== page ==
Nav: Home

Adolescents with autism four times more likely to visit emergency department

February 28, 2017

Adolescents with autism spectrum disorder (ASD) use emergency-department services four times as often as their peers without autism, according to Penn State College of Medicine researchers. The findings suggest that youth with autism may need better access to primary care and specialist services.

The researchers looked at private insurance healthcare claims from 2005 to 2013 in 12- to 21-year-olds. Adolescents with autism included in the study received at least two separate diagnoses of ASD over the timeframe. Two diagnoses reduce the chance of including misdiagnoses.

Although there was no significant increase in autism rates among adolescents in the study over the nine-year period, emergency-department use in adolescents with autism increased five-fold, from 3 percent in 2005 to 16 percent in 2013. During the same time period, emergency-department use in adolescents without an autism diagnosis remained steady at around 3 percent. Researchers report their results in the Journal of Autism and Developmental Disorders.

On average, adolescents with autism had a four-times higher risk of visiting the emergency department than adolescents without ASD. Older adolescents with autism also visited the emergency department more often than their younger counterparts. A third of middle and late adolescents in this group had medical emergencies, compared to just one-tenth of early adolescents. Females were more likely to visit the emergency room than males and individuals living in rural areas were more likely to visit the emergency room than those living in urban areas.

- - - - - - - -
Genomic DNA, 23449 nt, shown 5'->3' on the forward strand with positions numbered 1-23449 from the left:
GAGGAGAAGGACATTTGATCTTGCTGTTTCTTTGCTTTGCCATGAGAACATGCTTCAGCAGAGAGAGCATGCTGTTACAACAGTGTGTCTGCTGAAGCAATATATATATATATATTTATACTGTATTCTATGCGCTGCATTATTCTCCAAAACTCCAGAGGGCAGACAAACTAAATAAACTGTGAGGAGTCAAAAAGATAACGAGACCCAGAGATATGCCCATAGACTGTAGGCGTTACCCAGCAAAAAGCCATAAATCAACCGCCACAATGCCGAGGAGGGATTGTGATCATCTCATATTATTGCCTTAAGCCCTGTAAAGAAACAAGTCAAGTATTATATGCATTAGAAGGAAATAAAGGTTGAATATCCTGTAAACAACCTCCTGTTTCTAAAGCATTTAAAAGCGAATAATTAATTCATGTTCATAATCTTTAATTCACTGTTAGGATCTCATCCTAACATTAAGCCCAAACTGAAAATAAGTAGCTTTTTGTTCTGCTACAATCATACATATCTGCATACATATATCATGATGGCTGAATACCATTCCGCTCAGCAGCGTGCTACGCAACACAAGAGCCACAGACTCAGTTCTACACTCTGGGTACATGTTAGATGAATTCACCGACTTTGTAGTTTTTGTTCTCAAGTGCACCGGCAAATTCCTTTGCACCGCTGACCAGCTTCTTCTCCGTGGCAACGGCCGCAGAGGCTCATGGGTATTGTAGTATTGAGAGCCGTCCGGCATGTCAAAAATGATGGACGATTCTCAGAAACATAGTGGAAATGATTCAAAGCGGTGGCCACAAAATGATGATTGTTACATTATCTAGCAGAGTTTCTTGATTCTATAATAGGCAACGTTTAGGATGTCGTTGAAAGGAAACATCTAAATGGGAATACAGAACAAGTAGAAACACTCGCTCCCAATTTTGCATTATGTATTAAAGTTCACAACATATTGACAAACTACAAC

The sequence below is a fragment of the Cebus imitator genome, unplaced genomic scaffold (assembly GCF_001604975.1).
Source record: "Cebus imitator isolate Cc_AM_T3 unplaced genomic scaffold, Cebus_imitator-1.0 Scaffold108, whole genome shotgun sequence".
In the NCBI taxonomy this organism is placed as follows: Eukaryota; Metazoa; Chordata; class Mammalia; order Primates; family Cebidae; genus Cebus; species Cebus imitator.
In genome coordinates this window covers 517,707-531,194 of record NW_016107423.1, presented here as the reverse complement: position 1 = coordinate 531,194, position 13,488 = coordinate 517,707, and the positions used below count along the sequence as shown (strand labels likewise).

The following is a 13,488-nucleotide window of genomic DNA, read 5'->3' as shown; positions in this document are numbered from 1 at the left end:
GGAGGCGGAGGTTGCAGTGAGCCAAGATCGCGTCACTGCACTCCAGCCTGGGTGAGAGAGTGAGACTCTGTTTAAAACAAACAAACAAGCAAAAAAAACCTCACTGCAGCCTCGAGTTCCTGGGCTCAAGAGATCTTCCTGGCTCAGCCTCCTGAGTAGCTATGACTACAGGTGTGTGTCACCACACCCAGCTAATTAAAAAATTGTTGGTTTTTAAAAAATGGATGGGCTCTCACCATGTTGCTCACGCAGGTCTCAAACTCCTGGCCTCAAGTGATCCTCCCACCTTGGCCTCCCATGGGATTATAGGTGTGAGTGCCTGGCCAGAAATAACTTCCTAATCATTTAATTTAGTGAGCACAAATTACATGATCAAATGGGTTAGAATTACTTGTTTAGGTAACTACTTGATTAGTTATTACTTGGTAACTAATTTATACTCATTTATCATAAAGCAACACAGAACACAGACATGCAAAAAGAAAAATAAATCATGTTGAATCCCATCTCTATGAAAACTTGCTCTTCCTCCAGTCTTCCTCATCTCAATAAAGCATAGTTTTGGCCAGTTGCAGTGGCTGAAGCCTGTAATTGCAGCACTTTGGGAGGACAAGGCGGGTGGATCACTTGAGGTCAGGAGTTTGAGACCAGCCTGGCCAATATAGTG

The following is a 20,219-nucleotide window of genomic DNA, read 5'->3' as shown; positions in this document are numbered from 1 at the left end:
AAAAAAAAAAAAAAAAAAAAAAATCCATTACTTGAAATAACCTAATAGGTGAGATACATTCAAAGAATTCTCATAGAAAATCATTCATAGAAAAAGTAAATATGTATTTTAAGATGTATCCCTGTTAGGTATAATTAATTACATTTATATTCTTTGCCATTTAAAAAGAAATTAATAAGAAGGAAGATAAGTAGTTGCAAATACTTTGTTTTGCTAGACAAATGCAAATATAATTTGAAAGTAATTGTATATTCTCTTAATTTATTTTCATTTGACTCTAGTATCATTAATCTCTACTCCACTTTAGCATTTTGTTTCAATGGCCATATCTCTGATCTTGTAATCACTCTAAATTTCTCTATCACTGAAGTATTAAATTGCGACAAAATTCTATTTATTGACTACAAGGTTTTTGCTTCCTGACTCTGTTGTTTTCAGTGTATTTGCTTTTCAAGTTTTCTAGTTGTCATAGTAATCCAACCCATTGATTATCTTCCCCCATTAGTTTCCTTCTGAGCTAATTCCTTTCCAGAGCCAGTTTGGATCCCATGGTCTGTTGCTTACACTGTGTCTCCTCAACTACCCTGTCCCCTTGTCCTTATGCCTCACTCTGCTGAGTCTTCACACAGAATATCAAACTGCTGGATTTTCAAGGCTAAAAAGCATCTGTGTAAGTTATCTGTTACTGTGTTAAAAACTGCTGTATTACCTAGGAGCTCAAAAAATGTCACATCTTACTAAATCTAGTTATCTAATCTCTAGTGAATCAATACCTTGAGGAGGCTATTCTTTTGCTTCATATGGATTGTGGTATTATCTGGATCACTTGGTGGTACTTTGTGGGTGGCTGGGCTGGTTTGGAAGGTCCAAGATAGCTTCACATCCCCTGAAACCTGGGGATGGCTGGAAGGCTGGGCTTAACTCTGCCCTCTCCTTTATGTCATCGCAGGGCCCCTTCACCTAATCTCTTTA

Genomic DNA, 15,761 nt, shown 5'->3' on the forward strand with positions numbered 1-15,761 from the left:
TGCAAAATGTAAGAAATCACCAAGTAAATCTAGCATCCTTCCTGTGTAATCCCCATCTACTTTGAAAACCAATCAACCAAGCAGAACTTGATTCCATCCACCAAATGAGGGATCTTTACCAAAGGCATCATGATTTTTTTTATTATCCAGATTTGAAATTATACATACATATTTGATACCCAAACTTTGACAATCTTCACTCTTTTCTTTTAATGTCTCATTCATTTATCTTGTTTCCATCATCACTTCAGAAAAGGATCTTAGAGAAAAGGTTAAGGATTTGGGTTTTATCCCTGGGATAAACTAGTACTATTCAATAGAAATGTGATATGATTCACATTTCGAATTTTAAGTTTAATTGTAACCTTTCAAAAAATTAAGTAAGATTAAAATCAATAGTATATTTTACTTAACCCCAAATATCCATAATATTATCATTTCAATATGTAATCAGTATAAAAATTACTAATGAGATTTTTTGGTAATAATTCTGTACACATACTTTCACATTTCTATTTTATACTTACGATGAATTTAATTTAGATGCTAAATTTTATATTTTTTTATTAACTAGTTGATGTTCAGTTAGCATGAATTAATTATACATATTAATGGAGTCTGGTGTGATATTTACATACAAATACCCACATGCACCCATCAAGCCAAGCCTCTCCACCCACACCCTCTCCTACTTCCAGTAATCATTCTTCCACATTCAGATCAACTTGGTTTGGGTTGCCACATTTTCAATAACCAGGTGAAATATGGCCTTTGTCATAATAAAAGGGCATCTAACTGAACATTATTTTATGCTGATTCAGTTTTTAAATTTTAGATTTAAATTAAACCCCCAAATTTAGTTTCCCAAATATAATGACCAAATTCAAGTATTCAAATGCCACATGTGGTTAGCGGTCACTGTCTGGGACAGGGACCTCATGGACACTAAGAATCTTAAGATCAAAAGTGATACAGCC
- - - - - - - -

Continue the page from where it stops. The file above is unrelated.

There was an increase over the study period in adolescents with autism who visited the emergency department for a mental health crisis. By 2013, 22 percent of emergency-department visits included a behavioral health concern, compared to 12 percent in 2005.

Previous research has shown that although youth with autism should be visiting primary care doctors and specialists more often than their peers, these services are underused in adolescents with ASD.

Guodong Liu, assistant professor of public health sciences and lead author of the study, said there could be a link between this underuse of preventive care services and overuse of emergency-department services.

"We believe if their regular medical and behavioral specialist services served them better, a big portion of them would end up with fewer emergency-department visits," he said.

In addition, Liu said, changes related to puberty and the transition to adulthood may be more difficult to manage for youth with autism compared to their peers. However, their parents and other caregivers may not be aware that they need extra guidance and support at this vulnerable time.